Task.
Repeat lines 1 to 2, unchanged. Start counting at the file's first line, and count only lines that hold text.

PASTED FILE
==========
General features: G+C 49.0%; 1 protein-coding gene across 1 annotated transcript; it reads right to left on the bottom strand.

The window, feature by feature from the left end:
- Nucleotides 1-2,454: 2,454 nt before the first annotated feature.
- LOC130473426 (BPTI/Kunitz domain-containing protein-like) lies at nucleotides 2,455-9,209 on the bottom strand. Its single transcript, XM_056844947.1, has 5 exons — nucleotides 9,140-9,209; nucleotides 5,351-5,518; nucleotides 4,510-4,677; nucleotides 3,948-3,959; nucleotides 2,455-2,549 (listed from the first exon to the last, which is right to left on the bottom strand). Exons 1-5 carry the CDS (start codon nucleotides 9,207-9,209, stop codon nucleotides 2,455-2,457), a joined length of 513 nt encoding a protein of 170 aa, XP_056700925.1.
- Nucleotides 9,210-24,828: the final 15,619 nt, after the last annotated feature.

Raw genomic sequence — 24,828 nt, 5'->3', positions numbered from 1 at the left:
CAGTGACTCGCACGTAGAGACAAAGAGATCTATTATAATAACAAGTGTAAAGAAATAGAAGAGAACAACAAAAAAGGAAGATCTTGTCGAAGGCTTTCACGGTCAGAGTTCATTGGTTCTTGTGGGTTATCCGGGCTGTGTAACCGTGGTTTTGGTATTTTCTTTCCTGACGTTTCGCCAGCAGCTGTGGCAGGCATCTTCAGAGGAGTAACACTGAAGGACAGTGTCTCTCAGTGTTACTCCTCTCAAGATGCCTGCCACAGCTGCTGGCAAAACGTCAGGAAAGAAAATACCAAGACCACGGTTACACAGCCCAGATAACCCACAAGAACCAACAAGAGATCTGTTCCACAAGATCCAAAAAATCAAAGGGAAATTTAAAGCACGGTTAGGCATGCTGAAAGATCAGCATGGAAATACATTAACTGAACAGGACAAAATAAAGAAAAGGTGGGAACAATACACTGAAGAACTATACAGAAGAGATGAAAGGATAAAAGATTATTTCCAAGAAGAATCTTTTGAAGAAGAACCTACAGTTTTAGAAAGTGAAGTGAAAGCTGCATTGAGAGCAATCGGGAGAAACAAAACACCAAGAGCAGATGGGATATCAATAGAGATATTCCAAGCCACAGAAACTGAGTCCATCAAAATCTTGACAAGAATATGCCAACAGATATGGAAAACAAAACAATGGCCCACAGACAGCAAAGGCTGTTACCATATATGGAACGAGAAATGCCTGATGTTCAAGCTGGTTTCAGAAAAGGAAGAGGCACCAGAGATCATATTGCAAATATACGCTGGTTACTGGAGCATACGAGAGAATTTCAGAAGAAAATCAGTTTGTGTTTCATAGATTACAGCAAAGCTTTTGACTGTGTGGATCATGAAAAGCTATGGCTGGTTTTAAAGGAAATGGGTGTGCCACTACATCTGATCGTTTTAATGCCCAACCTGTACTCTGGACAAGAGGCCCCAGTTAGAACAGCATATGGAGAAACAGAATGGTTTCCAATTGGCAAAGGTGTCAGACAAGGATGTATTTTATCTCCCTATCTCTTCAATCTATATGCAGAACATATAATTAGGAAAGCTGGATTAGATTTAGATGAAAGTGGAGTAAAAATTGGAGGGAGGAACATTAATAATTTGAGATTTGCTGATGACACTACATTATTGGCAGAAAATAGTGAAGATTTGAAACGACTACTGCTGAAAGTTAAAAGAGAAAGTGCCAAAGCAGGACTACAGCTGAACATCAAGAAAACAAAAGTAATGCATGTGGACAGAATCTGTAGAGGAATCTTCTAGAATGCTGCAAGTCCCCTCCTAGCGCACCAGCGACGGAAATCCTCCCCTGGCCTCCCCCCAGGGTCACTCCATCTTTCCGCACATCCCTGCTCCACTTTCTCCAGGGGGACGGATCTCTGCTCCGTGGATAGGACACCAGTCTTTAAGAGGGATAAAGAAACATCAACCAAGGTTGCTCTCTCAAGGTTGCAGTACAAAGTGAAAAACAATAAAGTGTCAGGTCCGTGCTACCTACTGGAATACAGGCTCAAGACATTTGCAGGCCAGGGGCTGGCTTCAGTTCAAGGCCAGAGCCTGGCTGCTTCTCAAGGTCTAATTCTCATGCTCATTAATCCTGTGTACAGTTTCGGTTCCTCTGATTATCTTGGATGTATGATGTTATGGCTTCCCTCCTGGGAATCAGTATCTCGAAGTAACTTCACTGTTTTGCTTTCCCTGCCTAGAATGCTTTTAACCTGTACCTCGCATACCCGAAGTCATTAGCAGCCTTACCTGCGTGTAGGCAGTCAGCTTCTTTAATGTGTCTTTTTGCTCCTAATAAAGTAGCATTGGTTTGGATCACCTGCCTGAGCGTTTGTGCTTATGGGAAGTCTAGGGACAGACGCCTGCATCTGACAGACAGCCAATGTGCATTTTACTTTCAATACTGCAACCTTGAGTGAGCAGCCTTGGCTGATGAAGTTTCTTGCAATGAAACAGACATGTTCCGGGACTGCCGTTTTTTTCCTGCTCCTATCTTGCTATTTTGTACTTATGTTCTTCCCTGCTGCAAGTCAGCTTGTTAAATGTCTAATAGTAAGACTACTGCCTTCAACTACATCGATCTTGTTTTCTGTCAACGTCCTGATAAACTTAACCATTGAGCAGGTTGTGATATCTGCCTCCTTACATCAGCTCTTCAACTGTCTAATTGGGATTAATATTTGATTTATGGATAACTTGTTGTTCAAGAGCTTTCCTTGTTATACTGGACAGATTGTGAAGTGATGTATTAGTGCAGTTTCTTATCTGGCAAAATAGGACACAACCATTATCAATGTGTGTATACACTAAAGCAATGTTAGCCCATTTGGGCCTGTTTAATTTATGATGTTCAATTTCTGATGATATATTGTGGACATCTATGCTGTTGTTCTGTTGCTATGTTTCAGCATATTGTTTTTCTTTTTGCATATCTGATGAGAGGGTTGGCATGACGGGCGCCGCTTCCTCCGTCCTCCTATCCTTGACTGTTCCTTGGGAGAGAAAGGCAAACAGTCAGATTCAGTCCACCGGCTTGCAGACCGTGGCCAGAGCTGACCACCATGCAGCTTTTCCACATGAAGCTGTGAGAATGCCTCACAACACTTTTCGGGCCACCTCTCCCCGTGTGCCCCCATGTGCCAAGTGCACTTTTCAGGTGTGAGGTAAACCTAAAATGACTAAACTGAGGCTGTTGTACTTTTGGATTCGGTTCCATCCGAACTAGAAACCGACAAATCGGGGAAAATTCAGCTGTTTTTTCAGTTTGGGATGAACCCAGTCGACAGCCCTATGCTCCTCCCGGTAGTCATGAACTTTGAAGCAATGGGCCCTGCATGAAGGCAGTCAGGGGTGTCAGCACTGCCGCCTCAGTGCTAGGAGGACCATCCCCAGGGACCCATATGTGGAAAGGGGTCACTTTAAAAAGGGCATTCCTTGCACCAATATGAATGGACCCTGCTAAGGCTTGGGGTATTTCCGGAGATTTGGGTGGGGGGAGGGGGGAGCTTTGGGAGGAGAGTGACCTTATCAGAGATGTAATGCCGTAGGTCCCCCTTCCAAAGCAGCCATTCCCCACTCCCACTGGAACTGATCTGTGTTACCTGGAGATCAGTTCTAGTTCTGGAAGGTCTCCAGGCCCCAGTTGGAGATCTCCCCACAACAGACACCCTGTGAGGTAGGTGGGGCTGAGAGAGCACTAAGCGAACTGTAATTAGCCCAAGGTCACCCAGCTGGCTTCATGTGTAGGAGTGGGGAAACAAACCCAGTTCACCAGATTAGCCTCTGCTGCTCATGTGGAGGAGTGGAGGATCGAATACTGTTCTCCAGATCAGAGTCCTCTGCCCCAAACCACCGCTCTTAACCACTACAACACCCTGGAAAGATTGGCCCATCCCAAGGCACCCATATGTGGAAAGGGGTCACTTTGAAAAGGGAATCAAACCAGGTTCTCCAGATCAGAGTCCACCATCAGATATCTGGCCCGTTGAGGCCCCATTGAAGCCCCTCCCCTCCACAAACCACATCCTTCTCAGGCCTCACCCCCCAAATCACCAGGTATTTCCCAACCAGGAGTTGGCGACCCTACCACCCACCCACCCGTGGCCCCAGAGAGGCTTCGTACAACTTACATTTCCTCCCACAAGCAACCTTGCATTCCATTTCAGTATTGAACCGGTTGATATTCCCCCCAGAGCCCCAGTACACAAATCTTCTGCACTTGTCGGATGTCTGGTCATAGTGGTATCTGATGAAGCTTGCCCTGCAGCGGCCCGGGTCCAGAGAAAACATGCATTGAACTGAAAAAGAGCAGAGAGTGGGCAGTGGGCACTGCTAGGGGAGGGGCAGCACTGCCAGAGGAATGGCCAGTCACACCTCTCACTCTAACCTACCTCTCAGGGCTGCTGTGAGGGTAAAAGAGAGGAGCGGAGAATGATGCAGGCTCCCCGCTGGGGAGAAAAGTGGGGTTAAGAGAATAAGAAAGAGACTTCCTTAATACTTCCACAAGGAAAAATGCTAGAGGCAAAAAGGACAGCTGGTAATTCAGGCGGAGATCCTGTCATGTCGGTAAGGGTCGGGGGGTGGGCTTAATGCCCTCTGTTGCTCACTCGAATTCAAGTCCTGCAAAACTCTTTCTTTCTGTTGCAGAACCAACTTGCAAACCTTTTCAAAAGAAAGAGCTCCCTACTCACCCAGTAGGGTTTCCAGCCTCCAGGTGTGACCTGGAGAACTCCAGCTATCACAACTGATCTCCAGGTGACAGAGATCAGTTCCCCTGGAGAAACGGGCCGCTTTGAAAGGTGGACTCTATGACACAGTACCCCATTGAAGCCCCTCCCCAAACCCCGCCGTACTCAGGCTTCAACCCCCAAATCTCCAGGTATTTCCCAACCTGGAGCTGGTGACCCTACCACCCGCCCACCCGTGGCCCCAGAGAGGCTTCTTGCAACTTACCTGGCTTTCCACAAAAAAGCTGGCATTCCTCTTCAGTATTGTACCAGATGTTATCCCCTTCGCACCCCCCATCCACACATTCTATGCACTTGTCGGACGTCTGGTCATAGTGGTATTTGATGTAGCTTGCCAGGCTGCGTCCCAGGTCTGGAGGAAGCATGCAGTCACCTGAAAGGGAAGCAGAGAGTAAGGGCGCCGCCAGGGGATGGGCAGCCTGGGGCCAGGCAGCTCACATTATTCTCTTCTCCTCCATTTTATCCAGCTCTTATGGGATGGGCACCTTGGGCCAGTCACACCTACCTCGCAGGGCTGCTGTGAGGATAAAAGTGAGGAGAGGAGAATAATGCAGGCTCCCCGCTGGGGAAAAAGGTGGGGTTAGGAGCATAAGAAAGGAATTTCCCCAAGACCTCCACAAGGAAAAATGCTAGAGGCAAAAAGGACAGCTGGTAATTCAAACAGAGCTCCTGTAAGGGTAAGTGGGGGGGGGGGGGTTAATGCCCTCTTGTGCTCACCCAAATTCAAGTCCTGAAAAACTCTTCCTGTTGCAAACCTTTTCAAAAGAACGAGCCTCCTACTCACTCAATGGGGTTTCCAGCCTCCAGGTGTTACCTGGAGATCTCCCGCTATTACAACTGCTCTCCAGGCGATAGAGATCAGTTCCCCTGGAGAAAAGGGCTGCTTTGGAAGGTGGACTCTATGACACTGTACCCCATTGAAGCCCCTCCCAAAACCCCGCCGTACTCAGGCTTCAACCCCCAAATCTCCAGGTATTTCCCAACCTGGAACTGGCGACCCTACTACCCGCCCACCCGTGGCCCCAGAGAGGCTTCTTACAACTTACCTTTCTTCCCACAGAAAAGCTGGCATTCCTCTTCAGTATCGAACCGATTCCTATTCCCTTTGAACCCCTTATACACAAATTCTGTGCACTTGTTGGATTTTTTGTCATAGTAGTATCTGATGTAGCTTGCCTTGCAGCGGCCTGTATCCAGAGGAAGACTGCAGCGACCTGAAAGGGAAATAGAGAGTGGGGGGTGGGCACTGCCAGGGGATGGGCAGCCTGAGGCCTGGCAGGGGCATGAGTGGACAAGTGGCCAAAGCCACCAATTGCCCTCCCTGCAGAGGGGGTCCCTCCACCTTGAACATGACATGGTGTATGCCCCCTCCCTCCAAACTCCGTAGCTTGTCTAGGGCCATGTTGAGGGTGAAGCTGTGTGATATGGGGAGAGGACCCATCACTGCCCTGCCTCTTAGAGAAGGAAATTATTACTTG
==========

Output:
General features: G+C 49.0%; 1 protein-coding gene across 1 annotated transcript; it reads right to left on the bottom strand.

The window, feature by feature from the left end: